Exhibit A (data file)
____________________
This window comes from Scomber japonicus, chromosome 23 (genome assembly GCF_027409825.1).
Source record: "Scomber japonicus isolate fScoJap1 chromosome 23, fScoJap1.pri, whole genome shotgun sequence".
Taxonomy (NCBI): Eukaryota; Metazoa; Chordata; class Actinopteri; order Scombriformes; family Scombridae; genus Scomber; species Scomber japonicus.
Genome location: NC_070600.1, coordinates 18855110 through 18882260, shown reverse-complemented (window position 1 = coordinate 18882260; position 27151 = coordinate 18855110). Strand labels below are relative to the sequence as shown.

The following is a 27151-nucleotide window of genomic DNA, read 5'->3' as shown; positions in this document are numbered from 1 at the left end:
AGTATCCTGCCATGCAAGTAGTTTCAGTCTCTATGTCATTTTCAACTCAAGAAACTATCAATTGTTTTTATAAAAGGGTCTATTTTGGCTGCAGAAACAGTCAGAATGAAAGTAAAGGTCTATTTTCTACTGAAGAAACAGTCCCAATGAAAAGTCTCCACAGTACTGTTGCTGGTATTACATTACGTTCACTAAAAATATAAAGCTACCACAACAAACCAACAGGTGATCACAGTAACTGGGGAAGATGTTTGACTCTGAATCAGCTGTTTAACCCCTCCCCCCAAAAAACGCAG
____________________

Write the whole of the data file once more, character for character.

This window comes from Scomber japonicus, chromosome 23 (genome assembly GCF_027409825.1).
Source record: "Scomber japonicus isolate fScoJap1 chromosome 23, fScoJap1.pri, whole genome shotgun sequence".
Taxonomy (NCBI): Eukaryota; Metazoa; Chordata; class Actinopteri; order Scombriformes; family Scombridae; genus Scomber; species Scomber japonicus.
Genome location: NC_070600.1, coordinates 18855110 through 18882260, shown reverse-complemented (window position 1 = coordinate 18882260; position 27151 = coordinate 18855110). Strand labels below are relative to the sequence as shown.

The following is a 27151-nucleotide window of genomic DNA, read 5'->3' as shown; positions in this document are numbered from 1 at the left end:
AGTATCCTGCCATGCAAGTAGTTTCAGTCTCTATGTCATTTTCAACTCAAGAAACTATCAATTGTTTTTATAAAAGGGTCTATTTTGGCTGCAGAAACAGTCAGAATGAAAGTAAAGGTCTATTTTCTACTGAAGAAACAGTCCCAATGAAAAGTCTCCACAGTACTGTTGCTGGTATTACATTACGTTCACTAAAAATATAAAGCTACCACAACAAACCAACAGGTGATCACAGTAACTGGGGAAGATGTTTGACTCTGAATCAGCTGTTTAACCCCTCCCCCCAAAAAACGCAG